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UK ‘brushing Saudi abuses under carpet’, say campaigners as arms sales hit £13bn since 2018

The UK has been accused of “brushing under the carpet” Saudi Arabia’s track record of human rights abuses as figures reveal £12.9bn worth of arms were sold to Riyadh since the murder of Washington Post journalist Jamal Khashoggi in 2018.

Figures provided by Campaign Against Arms Trade (CAAT) to i show that since 3 October 2018, the day after Khashoggi was dismembered, the UK has licenced £3bn worth of ML4-category arms, which include bombs, missiles, and associated components and counter measures to Saudi Arabia.

The majority of weapons, however, were sold through “open” licences, which are estimated to have earned defence contractor BAE Systems £9.9bn in revenue from the Saudi Ministry of Defence and Aviation between 2019 and 2022.

According to a US intelligence report, Saudi Arabia’s de facto leader, Crown Prince Mohammed bin Salman (MBS), approved the killing of 59-year-old Khashoggi, which took place in the Saudi consulate in Turkey’s city of Istanbul. Riyadh rejected the assessment.

The CAAT figures, obtained via records at the Department for Business and Trade as well as annual reports of BAE Systems, come a day after Riyadh found itself hit by fresh accusations of human rights violations.

Human Rights Watch on Monday published a damning report accusing Saudi Arabian forces of killing hundreds of migrants, many of whom were Ethiopian, seeking to cross the Saudi-Yemen border.

According to the testimonies shared in the report, some of the migrants were forced to rape girls in their group, with one who refused allegedly being killed. The girls survived because they didn’t show any resistance, witness accounts say.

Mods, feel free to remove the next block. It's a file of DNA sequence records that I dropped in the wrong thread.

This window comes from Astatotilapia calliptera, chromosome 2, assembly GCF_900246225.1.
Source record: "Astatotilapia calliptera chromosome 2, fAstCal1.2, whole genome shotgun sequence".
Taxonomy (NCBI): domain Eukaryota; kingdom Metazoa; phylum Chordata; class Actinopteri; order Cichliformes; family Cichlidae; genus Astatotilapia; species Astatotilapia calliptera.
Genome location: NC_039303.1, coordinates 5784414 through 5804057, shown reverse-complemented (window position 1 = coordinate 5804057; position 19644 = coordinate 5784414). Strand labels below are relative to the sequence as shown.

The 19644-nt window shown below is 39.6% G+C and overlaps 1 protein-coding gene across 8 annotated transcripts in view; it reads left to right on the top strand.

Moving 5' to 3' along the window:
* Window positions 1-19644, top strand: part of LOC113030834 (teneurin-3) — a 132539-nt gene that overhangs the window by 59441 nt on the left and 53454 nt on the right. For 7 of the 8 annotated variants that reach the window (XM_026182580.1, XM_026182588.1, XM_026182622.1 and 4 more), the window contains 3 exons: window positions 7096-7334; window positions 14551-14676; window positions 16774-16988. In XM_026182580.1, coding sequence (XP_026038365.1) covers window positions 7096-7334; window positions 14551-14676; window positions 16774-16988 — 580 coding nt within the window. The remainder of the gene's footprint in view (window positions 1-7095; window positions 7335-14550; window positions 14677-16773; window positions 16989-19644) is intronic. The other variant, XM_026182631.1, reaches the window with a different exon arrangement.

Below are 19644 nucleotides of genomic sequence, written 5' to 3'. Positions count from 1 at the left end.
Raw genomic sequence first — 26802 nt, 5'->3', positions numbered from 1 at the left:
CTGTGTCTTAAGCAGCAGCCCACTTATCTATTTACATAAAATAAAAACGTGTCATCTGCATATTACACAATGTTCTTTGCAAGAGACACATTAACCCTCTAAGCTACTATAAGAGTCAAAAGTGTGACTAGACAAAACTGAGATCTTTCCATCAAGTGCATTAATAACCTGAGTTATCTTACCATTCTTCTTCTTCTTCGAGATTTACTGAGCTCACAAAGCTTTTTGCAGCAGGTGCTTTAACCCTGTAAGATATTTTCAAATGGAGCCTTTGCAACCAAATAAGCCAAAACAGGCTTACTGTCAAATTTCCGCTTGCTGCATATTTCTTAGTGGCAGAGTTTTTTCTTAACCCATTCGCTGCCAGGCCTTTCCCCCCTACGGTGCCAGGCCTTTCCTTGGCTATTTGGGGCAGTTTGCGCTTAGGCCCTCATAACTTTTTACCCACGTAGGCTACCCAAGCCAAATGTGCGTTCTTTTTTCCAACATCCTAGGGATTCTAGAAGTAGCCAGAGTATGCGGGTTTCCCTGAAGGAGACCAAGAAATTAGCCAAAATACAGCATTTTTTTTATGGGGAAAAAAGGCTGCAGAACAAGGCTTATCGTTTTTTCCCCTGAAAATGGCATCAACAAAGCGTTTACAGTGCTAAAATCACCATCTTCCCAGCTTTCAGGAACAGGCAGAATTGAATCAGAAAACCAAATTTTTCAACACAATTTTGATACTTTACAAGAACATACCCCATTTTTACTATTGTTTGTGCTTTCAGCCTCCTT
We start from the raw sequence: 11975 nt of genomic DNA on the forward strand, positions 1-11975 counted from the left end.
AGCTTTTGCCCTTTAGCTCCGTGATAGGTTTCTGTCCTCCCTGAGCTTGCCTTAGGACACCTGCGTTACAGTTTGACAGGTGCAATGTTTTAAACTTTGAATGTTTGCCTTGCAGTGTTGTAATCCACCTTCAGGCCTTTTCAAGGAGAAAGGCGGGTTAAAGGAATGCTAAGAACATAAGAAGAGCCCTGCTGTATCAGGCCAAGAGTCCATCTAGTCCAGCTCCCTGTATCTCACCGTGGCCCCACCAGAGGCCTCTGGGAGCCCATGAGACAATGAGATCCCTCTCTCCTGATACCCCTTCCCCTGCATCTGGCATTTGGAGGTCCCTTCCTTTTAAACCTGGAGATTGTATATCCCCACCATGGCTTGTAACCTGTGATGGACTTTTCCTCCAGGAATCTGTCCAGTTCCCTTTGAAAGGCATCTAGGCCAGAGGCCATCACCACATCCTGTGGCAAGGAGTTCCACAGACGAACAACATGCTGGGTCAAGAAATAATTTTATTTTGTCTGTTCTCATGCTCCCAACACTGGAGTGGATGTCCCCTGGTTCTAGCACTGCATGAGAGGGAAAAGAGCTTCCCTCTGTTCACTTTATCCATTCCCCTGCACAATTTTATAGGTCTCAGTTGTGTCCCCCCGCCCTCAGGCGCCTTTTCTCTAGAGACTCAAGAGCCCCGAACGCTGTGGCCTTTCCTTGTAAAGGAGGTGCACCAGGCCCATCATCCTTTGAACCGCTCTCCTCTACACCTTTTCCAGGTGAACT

Prime Minister Rishi Sunak has come under fire for inviting MBS to the UK later this year.

FILE - Saudi journalist Jamal Khashoggi speaks during a press conference in Manama, Bahrain on Dec. 15, 2014. A suspect in the 2018 killing of Saudi journalist Jamal Khashoggi was arrested Tuesday, Dec. 7, 2021 in France, according to a French judicial official. (AP Photo/Hasan Jamali, File)
The murder of Jamal Khashoggi triggered a drop in foreign investment in Saudi Arabia (Photo: AP)

CAAT accused the UK of “ignoring” evidence of rights abuses by Saudi Arabia, a country that has “wreaked untold death and starvation on Yemen, much of it with UK arms”, as it has been fighting Iran-aligned Houthi rebels since 2015.

“The latest horrifying report by Human Rights Watch of the mass murder of Ethiopian migrants by Saudi forces represents a new depth of brutality even for this regime,” Sam Perlo-Freeman, research coordinator at CAAT, told i.

He criticised the UK’s “weak” response to the regime, saying the “consequence-free response to the Khashoggi murder, the continuing arms sales, and the brushing of all the regime’s abuses under the carpet in inviting MBS to visit the UK, are all part of a consistent, long-term policy.”

Britain and other European countries are looking to diversify their sources of energy following Russia’s invasion of Ukraine and would like to capitalise on Saudi Arabia’s plan to invest hundreds of billions of dollars to diversify its economy away from oil.

Britain is also one of Riyadh’s main arms suppliers, and Saudi Arabia has made several high-profile investments in Britain, most notably the country’s sovereign wealth fund’s purchase of Premier League soccer club Newcastle United.

Speaking of the invitation to MBS to visit Britain, Mr Perlo-Freeman said: “CAAT is concerned that this visit will be used as an opportunity to sell yet more arms to the Saudi regime, of which at least £13 billion have been sold since the murder of Jamal Khashoggi, for which MBS has still faced no consequences.

“MBS should be treated as an international pariah, not an honoured guest of the British state and prized customer for UK arms.”

i has contacted the UK Government for comment.

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